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Black & Veatch Insights: Why Go Underground?

Why Go Underground? Four Benefits of Underground Distribution Systems

Black & Veatch Insights: Why Go Underground?

Why Go Underground? Four Benefits of Underground Distribution Systems

Published 03-20-24

Submitted by Black & Veatch

why go underground? Bulldozer and digger shown with the Black & Veatch logo.

By The Black & Veatch Insights Group

As a trusted and reputable energy utility, you’re focused on building a strong connection to your customers. Your power distribution system’s ability to provide affordable service, effectively withstand the elements, mitigate security threats and comply with evolving regulations directly impacts your customers. No matter if they are in a dense urban city, a suburban sprawl or a remote rural community, customers are asking their utilities to consider the transition from overhead to underground power distribution — especially in the wake of increasingly extreme weather events. Compared to traditional overhead distribution, underground systems offer the following benefits to energy utilities and their surrounding communities:

1. Facilitates Long-Term Cost Savings

While the initial installation costs of underground systems can be higher than overhead systems, utilities can expect lower maintenance and repair costs — in addition to savings from the reduced frequency and duration of outages. At first, you might be wary of the higher costs of installation: excavation, drilling, and pulling and splicing cable requires extra time, sophisticated expertise and special equipment compared to the installation of traditional overhead power lines. Fortunately, underground systems have less exposure to extreme weather and therefore don’t cost nearly as much to repair and maintain. Overhead power systems also require regular vegetation management (and associated traffic control) — a costly and tedious management practice that isn’t necessary for underground systems. Underground systems typically take up less rights of way (ROW), so compared to overhead systems there’s no additional costs for securing easements. Over the expected 30- to 40-year life expectancy of an underground system, these savings quickly offset the initial installation costs.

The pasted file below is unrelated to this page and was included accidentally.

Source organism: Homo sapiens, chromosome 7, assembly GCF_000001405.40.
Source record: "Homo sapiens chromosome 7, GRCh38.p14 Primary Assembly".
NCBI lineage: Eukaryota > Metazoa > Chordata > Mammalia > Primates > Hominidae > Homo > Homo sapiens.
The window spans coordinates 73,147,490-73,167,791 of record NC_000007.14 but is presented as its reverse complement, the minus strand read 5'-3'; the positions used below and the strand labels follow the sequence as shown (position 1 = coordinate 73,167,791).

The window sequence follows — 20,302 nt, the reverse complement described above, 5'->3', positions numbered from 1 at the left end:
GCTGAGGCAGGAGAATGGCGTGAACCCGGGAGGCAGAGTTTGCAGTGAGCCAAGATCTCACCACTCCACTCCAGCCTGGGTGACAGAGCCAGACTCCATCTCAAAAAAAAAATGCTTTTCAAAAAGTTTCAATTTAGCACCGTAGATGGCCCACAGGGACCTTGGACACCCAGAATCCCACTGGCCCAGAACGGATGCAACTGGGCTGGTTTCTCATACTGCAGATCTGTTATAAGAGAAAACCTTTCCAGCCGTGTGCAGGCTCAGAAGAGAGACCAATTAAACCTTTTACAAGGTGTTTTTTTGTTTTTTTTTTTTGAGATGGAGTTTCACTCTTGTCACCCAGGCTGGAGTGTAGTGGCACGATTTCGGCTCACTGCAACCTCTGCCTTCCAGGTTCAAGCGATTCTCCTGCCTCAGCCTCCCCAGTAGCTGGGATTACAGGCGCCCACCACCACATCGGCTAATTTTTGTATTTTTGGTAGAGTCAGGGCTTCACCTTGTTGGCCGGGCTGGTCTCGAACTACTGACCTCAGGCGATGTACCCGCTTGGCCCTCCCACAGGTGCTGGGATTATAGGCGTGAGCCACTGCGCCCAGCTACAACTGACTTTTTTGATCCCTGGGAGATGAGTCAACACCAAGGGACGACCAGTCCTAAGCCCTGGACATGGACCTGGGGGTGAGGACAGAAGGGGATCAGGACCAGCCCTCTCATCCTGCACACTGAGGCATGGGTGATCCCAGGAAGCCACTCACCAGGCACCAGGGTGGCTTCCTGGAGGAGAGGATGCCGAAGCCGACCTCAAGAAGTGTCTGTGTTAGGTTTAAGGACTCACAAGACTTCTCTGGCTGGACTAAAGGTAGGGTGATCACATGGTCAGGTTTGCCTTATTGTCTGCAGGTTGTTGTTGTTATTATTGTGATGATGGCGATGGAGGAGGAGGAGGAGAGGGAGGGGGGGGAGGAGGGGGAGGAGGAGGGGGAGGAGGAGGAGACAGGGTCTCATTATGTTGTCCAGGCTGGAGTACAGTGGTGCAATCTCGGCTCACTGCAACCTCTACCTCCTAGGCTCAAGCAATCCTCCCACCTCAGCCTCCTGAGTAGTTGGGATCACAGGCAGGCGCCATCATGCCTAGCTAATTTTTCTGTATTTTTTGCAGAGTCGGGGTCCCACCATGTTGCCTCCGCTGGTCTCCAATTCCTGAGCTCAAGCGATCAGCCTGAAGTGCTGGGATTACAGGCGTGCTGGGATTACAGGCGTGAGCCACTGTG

2. Increases Reliability and Resilience